Send This to Every Man You Know

It's the No. 1 cancer diagnosed in men. About one in six men will receive a diagnosis during his lifetime.

Prostate cancer affects thousands of American men every year. Fortunately, even though it's the most common cancer in men, it's also far from the deadliest. In fact, many men die of other diseases before the cancer progresses to a point where it can be fatal. But it's still crucial to understand this cancer and what to do should you receive a diagnosis.

September is National Prostate Cancer Awareness Month. So let's take today to review some of our key points about this important topic. We encourage you to read them and share them with all the men in your life.

Live a Preventive Lifestyle

One of the best things you can do to combat prostate cancer is to stay healthy and engage in behaviors known to help prevent it.

First, try some green tea. In 2010, researchers at the University of Wisconsin found that an antioxidant in green tea stopped the growth of prostate cancer cells. The antioxidant is epigallocatechin-3-gallate (EGCG). EGCG even sped up cell death in cancer cells while leaving noncancerous cells unharmed.

In fact, a 2016 randomized-control study – the gold standard for medical research – saw that a compound in green tea actually lowered prostate-specific antigen (PSA) levels in men with early stages of prostate cancer.

Second, stay active. A new study out last week from Finland showed that men with physically demanding jobs had lower risks of prostate cancer. This makes sense, as we've seen previous studies tie a sedentary lifestyle to all kinds of cancers, including prostate cancer.

A 2017 study published in European Urology looked at men diagnosed with prostate cancer. Those who engaged in moderate exercise after diagnosis cut their risk of death by cancer by 31%.

Third, eat a diet full of vegetables. Tomatoes especially help with prostate cancer because of their lycopene. Lycopene not only prevents prostate cancer but alleviates some urinary tract symptoms as well.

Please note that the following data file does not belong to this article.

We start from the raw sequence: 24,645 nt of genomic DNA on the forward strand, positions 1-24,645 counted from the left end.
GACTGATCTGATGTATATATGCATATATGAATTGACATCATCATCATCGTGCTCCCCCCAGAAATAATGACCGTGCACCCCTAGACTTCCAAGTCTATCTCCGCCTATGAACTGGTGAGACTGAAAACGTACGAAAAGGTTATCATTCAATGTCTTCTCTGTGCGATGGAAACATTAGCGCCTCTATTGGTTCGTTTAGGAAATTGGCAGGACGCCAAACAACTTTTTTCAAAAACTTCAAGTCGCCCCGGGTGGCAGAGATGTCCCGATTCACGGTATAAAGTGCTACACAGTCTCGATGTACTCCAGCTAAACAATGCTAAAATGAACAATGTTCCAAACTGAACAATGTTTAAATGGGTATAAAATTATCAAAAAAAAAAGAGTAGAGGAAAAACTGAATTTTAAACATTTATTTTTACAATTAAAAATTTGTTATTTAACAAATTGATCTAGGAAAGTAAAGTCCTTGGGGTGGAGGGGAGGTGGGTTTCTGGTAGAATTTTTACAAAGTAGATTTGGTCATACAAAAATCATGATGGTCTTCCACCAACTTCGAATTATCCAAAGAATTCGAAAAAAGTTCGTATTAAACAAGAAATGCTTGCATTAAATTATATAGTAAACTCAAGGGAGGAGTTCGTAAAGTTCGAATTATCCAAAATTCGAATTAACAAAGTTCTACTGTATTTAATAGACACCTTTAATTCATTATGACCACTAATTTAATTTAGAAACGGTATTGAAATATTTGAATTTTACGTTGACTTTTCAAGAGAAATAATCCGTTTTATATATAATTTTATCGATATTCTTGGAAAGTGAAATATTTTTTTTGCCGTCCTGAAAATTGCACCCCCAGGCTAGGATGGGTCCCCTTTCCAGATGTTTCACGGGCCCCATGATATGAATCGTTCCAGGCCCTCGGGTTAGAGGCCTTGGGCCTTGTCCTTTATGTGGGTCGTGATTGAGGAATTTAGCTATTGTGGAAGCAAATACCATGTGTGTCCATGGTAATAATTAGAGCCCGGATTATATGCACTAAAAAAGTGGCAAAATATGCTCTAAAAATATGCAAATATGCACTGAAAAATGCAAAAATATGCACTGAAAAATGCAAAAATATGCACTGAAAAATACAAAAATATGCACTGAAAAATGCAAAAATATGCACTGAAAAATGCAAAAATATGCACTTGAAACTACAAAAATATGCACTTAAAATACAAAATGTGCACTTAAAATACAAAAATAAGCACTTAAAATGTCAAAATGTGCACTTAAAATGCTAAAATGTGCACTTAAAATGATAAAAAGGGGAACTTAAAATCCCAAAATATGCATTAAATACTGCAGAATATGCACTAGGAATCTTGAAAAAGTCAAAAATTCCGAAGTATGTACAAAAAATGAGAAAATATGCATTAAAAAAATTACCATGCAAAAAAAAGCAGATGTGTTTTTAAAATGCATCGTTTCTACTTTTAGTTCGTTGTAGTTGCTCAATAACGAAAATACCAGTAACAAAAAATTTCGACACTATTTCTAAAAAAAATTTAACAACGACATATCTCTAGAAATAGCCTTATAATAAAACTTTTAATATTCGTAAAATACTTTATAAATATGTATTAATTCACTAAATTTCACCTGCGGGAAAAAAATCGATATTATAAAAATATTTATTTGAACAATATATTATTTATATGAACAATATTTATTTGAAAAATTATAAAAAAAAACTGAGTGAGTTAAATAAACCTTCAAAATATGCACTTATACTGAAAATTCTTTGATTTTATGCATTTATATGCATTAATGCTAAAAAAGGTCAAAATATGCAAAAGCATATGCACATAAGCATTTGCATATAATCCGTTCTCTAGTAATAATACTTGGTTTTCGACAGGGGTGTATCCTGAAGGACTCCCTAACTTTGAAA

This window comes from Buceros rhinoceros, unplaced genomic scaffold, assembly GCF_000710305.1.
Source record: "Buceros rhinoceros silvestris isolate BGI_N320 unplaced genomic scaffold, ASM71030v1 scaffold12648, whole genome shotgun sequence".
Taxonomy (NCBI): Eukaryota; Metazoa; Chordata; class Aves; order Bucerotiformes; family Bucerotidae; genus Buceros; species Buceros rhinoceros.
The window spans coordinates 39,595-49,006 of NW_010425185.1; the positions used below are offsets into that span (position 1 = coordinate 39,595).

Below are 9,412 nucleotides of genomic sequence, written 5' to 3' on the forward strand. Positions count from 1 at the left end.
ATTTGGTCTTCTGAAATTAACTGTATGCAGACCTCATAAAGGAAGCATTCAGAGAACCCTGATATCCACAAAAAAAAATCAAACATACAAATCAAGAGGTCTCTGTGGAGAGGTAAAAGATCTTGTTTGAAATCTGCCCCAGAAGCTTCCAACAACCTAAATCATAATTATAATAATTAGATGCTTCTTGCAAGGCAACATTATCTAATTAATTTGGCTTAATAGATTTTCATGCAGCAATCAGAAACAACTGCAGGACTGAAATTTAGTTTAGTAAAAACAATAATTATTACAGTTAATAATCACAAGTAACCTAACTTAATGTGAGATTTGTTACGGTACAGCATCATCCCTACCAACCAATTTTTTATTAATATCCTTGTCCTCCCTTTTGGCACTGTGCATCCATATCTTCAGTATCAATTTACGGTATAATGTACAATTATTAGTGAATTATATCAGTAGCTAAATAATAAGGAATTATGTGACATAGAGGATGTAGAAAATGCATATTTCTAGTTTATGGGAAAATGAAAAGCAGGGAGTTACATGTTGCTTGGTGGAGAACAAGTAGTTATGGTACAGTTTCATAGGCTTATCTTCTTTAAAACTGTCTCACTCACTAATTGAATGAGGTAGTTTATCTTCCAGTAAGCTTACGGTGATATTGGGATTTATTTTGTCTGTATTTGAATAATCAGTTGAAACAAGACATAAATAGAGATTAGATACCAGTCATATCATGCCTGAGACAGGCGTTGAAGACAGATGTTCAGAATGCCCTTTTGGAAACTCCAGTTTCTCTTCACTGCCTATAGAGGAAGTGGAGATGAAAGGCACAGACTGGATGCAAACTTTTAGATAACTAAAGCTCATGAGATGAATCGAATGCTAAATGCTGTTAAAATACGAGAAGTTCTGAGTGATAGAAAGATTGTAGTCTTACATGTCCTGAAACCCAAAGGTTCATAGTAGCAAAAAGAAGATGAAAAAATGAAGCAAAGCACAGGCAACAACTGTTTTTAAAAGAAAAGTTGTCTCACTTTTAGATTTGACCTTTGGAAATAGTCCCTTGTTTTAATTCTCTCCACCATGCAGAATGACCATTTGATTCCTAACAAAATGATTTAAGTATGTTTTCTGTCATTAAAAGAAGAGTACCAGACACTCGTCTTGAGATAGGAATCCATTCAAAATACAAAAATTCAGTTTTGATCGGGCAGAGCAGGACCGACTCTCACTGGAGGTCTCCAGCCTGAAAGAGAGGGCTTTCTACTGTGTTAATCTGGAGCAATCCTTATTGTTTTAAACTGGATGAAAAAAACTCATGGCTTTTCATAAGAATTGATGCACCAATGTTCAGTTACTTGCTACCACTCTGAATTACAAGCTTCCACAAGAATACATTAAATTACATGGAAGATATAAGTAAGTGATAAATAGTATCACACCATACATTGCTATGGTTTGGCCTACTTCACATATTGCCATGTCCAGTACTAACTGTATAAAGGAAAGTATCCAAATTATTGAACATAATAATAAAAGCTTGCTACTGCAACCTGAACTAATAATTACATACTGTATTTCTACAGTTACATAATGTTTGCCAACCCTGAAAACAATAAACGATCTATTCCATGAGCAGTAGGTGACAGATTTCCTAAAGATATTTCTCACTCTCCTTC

Finally, ejaculating more than 12 times a month lowers the risk... and some doctors consider 21 times a month ideal. There's some disagreement regarding the age range that receives this benefit. However, most of the studies agree for men over 50, this is a good strategy to help reduce prostate cancer risk.

Know Your Testing Options

The prostate-specific antigen (PSA) test for prostate cancer. Longtime subscribers know I've warned against getting a PSA test for years. These tests are notorious for giving false-positive results because benign factors can cause elevated PSA levels. Inflammation, infection, recent ejaculation, and even riding a bike can increase your PSA levels.

Studies show the PSA is unlikely to reduce your chance of dying from prostate cancer. As we said earlier, most men die of something else because of the disease's extremely slow progression. A positive PSA test can also lead to overtreatment. The treatments for prostate cancer can lead to worse side effects than the cancer itself... including impotence and heart problems.

Don't let your doctor test you unless you have symptoms and some of the risk factors. Symptoms include:

  • Frequent urination
  • Hesitancy with urination (hard to get started)
  • Erectile dysfunction
  • Burning with urination
  • Pain in the lower back
  • Stiffness in the upper legs
  • Blood in urine or semen

Risk increases with age. Of all the men who reach the age of 80, a surprising 80% will have prostate cancer cells. Other risk factors include family history, ethnicity (African-American men have higher rates of prostate cancer), and lifestyle.

If you have these symptoms and risk factors, see your doctor to discuss the possibility of prostate cancer. Ask your doctor to do a digital rectal exam (DRE) – it's not quite as bad as it sounds, just awkward. He should also get the blood level of his PSA. These tests are simple and inexpensive...

Once you have a baseline level of both your prostate anatomy and the PSA test, you can follow things over time. If your symptoms worsen, you can compare to the first test... If the doctor also finds a change, it's time for treatment.

The most important part is finding a doctor who has a good record of catching prostate cancer early. Call a couple local oncologists (cancer doctors) and find out who sends them the most prostate cancer patients. Yes, just call up and ask for the information. Use it to find the best doctor out there.

Keeping your prostate in good shape and managing your cancer properly will let you enjoy a long, healthy life.

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What We're Reading...

Here's to our health, wealth, and a great retirement,

Dr. David Eifrig and the Health & Wealth Bulletin Research Team
September 4, 2018